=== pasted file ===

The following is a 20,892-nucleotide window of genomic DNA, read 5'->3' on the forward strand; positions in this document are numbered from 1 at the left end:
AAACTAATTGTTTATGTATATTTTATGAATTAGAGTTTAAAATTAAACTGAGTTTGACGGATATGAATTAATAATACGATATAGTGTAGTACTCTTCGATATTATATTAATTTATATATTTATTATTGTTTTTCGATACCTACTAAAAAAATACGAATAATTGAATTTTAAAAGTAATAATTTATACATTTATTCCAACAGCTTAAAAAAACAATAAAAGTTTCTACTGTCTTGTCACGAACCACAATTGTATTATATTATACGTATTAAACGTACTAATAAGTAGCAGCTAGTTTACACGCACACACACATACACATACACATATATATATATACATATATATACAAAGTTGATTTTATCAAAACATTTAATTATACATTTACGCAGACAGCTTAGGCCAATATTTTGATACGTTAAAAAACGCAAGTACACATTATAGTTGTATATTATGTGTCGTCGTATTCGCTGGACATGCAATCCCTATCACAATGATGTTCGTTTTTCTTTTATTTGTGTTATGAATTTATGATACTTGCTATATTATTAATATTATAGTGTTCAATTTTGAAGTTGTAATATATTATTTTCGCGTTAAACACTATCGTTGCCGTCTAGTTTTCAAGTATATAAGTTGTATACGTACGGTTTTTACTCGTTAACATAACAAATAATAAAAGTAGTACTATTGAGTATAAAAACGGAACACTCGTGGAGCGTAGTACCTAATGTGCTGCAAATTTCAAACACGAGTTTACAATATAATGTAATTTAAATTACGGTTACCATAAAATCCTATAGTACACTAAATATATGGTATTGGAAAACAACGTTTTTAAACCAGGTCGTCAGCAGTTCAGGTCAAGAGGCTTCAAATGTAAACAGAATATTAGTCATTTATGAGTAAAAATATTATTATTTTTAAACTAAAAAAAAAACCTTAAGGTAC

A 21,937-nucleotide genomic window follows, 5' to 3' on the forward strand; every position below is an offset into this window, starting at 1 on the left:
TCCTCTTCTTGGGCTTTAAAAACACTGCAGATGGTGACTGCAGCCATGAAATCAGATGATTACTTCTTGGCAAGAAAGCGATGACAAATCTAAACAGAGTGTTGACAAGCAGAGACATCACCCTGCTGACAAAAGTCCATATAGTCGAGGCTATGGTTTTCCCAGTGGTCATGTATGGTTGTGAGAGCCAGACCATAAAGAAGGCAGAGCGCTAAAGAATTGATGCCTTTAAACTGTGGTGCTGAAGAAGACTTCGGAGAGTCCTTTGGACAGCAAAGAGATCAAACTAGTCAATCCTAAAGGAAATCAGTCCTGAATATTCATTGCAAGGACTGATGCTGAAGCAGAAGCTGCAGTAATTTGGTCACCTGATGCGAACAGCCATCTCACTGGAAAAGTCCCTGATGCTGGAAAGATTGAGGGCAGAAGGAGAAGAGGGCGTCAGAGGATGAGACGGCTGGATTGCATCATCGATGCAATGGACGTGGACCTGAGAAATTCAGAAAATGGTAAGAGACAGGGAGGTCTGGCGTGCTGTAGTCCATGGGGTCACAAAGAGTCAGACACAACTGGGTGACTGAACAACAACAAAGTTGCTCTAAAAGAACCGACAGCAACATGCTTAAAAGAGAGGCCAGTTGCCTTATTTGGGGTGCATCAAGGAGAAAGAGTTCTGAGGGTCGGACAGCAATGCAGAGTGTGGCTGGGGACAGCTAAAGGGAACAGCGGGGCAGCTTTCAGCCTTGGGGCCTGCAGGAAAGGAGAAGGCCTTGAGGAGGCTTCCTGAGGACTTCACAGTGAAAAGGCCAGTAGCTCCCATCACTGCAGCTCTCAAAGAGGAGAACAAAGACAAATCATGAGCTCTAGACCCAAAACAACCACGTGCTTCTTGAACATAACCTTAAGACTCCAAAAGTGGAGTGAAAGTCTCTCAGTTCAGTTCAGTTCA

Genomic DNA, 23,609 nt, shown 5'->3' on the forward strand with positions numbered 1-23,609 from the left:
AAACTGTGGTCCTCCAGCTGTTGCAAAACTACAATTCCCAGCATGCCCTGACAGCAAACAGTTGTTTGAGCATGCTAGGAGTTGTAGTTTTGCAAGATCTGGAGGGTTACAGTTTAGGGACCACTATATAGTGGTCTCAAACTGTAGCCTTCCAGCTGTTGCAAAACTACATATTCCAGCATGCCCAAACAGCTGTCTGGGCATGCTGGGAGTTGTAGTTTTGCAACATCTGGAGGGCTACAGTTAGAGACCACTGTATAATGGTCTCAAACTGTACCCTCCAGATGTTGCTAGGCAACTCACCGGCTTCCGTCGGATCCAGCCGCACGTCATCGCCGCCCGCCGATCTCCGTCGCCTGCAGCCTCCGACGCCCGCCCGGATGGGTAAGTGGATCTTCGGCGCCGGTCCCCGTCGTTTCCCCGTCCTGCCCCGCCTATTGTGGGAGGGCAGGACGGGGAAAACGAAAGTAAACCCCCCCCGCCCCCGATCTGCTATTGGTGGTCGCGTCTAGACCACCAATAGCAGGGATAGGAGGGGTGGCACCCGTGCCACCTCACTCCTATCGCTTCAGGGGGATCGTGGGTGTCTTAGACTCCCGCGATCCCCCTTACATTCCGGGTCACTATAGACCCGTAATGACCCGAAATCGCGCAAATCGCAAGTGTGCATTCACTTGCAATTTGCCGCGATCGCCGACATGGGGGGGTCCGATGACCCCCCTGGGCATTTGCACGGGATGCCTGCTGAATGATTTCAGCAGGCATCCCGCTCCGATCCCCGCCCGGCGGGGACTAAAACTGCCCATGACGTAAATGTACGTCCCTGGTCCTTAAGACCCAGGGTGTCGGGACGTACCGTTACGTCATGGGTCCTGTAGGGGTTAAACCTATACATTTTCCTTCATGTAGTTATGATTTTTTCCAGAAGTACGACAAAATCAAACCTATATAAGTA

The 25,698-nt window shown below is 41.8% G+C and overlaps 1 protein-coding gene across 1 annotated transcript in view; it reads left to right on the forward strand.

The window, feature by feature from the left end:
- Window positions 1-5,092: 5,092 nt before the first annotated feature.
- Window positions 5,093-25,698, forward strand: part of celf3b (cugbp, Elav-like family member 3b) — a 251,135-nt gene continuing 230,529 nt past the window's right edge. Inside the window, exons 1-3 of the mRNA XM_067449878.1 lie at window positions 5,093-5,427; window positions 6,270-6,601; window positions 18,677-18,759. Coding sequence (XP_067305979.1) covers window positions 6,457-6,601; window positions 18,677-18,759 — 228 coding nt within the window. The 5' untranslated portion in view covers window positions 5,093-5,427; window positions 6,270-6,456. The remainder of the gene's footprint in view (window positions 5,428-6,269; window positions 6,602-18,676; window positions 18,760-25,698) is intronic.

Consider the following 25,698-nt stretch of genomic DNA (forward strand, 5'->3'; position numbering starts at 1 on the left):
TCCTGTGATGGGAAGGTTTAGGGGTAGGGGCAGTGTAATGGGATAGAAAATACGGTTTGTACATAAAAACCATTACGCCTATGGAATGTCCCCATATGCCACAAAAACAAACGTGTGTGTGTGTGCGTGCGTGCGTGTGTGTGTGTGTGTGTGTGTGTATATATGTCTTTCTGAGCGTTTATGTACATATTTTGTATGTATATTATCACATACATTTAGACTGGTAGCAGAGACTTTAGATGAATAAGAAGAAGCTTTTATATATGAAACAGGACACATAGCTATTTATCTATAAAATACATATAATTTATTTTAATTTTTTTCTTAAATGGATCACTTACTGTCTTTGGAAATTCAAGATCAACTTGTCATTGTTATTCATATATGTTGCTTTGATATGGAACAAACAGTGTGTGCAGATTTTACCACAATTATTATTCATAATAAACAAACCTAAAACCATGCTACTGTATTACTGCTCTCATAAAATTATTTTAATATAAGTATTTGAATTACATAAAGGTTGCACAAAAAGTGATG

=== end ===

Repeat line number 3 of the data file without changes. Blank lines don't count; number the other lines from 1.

A 21,937-nucleotide genomic window follows, 5' to 3' on the forward strand; every position below is an offset into this window, starting at 1 on the left: